Until recently, only a few studies assessed PTSD due to stroke, another potentially traumatic acute cardiovascular event. Prevalence estimates in these studies has varied from 3–37% [5] [6] [7] [8] [9] [10] [11] [12]. A more recent study, the largest on this topic to date, found that 18% of 535 stroke or TIA survivors reported clinically significant PTSD symptoms. While the association between stroke or TIA-induced PTSD and risk for recurrent stroke or other cardiovascular events was not examined, participants in this study were nearly three times more likely than those without PTSD symptoms to report medication nonadherence [13]. These data suggest that, similar to ACS-induced PTSD, stroke or TIA-induced PTSD may increase risk for recurrent stroke and other cardiovascular events. This meta-analytic review of cross-sectional studies was designed to estimate the overall prevalence of PTSD due to stroke or TIA.


Search Strategy and Selection Criteria

We sought to identify all studies that reported a valid prevalence estimate of PTSD due to stroke or TIA. Included studies must have been observational cohorts and must have assessed PTSD with specific reference to a stroke or TIA that occurred at least 1 month prior to the PTSD assessment. Further, studies must have used a self-report PTSD screening instrument or clinical interview designed or specifically altered to query about only stroke or TIA-induced PTSD. For the one study that reported multiple PTSD assessments, we abstracted only the earliest estimate (at 1 month post-stroke) [10].

Potentially relevant peer-reviewed journal articles published in English were identified by a search of the biomedical electronic databases Ovid MEDLINE, PsycINFO, PILOTS Database, The Cochrane Library and Scopus conducted by an information specialist (L.F.) with expertise in behavioral medicine. Databases were searched from inception to January 2013; all searches were conducted on January 31, 2013. All relevant subject headings and free-text terms were used to represent PTSD and stroke or TIA and the sets of terms were combined with AND. Terms for MEDLINE included: exp Stress Disorders, Traumatic/OR OR (post-traumatic OR (post adj traumatic)).tw or AND exp stroke/OR Stroke$.tw OR OR ((brain or vascular or lacunar or venous or cerebral or isch?emic) adj2 (accident$ or infarct$ or event$ or attack$)).tw. Search terms were adapted for the other databases. Additional records were identified by scanning the reference lists of relevant studies and reviews and by employing the Related Articles feature in PubMed/Medline and the Cited Reference Search in Scopus. To determine the studies to be assessed further, two authors (S.R., D.E.) independently read the title, or title and abstract of every record retrieved. Opinion differences were resolved by consensus. All potentially relevant articles were investigated as full text.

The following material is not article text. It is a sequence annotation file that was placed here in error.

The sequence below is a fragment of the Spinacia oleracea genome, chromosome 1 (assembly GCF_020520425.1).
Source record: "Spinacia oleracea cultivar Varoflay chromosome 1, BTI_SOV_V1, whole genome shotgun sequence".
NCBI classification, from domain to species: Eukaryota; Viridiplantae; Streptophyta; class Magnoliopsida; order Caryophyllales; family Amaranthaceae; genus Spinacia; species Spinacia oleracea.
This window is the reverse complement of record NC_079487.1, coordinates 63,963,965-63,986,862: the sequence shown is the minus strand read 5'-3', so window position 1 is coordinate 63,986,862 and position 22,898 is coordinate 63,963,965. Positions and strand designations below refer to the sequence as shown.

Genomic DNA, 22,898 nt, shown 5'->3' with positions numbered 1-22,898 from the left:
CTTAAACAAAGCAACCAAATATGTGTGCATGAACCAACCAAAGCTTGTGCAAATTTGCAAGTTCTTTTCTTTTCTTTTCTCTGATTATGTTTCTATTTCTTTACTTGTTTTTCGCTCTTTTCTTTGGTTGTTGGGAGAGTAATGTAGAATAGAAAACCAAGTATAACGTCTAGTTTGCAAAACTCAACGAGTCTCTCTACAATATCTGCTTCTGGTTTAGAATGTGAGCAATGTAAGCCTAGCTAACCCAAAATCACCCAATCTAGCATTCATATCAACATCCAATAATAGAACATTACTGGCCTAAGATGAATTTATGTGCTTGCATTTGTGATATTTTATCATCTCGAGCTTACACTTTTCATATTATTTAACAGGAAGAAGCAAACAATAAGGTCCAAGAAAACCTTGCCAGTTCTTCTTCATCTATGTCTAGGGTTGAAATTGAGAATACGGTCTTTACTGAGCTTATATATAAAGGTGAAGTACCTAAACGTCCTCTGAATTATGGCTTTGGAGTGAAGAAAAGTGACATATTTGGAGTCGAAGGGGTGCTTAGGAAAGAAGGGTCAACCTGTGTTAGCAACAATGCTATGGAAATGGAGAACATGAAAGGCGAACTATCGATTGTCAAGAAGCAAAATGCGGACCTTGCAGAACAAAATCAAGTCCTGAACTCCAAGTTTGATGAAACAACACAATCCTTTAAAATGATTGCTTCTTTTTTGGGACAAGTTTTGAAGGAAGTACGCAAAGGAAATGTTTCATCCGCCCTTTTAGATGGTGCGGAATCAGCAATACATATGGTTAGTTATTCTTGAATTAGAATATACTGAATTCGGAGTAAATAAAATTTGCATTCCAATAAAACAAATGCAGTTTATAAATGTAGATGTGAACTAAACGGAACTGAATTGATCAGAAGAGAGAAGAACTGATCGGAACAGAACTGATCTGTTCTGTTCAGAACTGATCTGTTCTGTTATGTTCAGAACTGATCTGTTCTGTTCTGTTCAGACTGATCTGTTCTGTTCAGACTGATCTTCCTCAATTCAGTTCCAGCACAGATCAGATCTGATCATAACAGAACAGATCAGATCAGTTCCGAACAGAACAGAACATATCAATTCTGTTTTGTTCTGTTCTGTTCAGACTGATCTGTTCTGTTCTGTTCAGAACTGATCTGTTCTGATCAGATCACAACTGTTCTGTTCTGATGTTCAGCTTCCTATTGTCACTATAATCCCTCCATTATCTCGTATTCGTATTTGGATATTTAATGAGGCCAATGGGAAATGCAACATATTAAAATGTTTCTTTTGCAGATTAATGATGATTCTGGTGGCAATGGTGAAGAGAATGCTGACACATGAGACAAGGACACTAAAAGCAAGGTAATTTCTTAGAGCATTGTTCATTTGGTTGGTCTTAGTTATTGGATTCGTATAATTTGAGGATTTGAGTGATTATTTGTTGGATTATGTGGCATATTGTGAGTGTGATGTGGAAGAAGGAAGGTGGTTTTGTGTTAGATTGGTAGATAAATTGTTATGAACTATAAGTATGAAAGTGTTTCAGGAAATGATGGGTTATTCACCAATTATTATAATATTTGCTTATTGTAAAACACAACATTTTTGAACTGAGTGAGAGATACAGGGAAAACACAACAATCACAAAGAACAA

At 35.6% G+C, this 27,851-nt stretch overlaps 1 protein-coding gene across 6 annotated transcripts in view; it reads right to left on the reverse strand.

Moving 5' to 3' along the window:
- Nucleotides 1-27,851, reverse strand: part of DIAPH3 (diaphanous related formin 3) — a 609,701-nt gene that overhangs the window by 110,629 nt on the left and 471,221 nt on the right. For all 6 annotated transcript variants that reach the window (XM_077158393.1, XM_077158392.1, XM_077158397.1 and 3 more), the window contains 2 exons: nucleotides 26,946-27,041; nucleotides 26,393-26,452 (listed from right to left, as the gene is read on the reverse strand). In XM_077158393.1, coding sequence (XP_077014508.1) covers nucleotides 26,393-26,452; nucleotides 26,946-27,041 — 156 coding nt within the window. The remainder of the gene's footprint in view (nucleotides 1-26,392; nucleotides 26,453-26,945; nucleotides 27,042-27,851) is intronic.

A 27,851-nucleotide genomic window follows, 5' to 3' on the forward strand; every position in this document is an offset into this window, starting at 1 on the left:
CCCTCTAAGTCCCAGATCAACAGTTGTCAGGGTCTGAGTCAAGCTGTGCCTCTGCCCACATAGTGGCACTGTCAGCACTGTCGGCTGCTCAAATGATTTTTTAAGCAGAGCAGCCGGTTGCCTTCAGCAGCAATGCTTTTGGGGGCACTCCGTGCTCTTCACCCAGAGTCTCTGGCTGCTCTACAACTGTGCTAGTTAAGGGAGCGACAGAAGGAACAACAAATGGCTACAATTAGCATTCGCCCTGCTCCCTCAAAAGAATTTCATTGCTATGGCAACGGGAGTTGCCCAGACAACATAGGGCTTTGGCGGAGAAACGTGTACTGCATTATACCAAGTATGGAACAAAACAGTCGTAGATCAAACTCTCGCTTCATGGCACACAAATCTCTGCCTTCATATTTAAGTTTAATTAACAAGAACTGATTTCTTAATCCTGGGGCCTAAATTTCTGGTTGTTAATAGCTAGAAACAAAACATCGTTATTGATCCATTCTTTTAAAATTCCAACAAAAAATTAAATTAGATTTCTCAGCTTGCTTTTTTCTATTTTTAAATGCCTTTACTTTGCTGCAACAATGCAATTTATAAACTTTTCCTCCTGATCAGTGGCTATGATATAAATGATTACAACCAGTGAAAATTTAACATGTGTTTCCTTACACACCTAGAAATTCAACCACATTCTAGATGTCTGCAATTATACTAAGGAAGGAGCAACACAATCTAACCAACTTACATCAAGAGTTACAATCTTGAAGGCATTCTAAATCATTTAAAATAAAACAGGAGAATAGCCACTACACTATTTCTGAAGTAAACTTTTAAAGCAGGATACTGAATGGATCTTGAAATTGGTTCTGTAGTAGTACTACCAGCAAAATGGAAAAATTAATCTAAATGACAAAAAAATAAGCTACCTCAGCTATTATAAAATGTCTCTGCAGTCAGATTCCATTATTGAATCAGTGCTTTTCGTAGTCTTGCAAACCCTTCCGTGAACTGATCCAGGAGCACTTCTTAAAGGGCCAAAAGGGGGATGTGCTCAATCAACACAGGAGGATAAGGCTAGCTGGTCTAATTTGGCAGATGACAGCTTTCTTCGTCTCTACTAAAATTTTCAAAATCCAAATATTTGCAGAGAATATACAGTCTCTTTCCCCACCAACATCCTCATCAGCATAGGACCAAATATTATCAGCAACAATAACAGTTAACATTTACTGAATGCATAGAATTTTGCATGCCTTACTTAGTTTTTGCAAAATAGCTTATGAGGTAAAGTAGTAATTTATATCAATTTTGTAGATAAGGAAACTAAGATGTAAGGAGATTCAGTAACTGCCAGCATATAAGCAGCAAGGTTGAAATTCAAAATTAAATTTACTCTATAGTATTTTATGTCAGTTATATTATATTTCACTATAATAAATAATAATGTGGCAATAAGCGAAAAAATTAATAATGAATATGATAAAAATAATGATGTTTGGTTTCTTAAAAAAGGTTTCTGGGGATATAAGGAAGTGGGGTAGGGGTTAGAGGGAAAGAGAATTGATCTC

Database Construction and Coding

We abstracted PTSD rates and characteristics of the study and sample from all included studies (Table 1). The coding of all articles included demographic information, sample size, study country, and method and timing of PTSD assessment. We also evaluated the quality of each study based on the Methodological Evaluation of Observational Research (MORE)- Observational Studies of Incidence or Prevalence of Chronic Diseases developed by the Agency for Healthcare Research and Quality (AHRQ) [14]. One study’s prevalence estimate, 7 and another’s demographic characteristics were uncertain [9], so authors were contacted to obtain this information. We converted one study’s prevalence estimate to make it consistent with the method used by the other studies that estimated prevalence using a screening questionnaire [13]. All studies that were included used either diagnostic interviews or well-validated self-report screening questionnaires that assessed PTSD specifically due to stroke or TIA.

Table 1. Characteristics of Studies on the Prevalence of Stroke-Induced PTSD.

Quantitative Methods

Comprehensive Meta-analysis (version 2, BioStat Software, Engelwood, NJ) served as the statistical platform for completing all statistical tests and associated graphic results. To summarize the prevalence findings, we computed prevalence point estimates using these formulas: